Community members took part in a forum to discuss the future of the Morro Bay smokestacks on Wednesday.
The company that owns the Morro Bay power plant and stacks is planning to redevelop the property, leaving residents concerned about the future of part of the Morro Bay skyline.
Some residents want the stacks to be removed because they do not serve a purpose. Other residents want the stacks to stay, saying it is a piece of the city's history.
Some people calculate the distance to their home by road signs or a gps, but for Jim Rasmussen, it's the iconic Morro Bay skyline.
"For me when I'm coming home from somewhere I see three stacks and I know I'm getting home," said Morro Bay Resident, Jim Rasmussen.
Rasmussen is upset by the thought of a skyline without the stacks and is concerned about what might replace them.
"I just want it to be a dockside kind of feeling as opposed to an industrial kind of feeling," said Rasmussen.
Arden Jarrid is also upset by the possibility of the removal of the stacks.
"The stack and the rock are just a part of the atmosphere they just go together," said Los Osos Resident Adren Jarrid.
He feels as if Morro Bay would lose a part of its history.
"It's sort of sad just like so many other things they've destroyed in our country that had historic value," said Jarrid.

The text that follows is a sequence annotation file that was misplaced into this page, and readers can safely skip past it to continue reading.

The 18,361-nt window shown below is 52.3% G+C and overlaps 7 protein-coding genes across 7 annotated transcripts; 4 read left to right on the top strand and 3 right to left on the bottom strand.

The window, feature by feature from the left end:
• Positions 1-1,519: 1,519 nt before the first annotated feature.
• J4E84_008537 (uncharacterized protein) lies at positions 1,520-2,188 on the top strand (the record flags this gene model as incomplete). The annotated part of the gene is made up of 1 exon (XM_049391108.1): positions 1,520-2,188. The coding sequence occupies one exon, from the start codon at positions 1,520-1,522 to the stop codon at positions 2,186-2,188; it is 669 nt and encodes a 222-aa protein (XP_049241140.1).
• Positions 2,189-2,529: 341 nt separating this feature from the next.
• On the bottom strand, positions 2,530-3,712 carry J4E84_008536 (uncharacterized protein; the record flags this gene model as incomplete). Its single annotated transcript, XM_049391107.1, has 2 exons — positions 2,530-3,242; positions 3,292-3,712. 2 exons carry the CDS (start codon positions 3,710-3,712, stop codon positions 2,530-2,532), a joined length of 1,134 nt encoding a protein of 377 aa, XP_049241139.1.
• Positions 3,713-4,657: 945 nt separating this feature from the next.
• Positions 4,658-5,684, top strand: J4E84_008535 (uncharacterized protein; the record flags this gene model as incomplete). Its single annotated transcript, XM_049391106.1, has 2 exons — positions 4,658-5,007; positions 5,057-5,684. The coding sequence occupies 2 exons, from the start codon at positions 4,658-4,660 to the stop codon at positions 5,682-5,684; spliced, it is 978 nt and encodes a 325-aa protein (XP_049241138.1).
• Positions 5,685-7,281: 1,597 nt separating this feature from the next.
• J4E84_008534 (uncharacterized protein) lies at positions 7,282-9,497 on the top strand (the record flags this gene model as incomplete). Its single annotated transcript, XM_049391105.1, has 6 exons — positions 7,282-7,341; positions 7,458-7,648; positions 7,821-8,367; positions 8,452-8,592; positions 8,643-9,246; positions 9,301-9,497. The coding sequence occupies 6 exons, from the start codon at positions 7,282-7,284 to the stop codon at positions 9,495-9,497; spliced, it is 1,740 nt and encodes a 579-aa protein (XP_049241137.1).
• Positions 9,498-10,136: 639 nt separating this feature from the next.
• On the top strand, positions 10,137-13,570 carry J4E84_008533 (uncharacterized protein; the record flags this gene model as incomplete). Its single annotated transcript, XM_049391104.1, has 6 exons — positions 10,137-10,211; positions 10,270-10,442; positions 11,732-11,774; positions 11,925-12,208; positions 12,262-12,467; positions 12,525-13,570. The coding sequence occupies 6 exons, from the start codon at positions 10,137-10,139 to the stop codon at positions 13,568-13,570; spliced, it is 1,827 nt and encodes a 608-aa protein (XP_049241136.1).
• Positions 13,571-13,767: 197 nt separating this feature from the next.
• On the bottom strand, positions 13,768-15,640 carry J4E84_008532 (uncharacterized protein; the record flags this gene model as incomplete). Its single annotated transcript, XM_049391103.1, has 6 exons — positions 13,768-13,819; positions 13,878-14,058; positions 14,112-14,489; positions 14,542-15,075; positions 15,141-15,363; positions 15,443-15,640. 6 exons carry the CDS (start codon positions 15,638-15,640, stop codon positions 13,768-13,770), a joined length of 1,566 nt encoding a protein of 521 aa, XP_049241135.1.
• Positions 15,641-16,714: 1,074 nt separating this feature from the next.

San Luis Obispo County Air Pollution Control District officials say if the stacks are demolished there will be oversight ensuring an environmentally satisfactory demolition.
"If the stacks are demolished of course there will be district oversight with inspections and generic controls pursued to the federal regulation to ensure that compliance is achieved," said Tim Fuhs of SLO County Air Pollution Control District.
Vistra, the company that owns the stacks, is responsible for the demolition unless the city requests that the stacks remain.
"I hope they keep reaching out to the community and come up with something that hopefully everybody will be happy about," said Rasmussen.
A final decision was not made at the meeting Wednesday night but community members were able to voice their questions and concerns.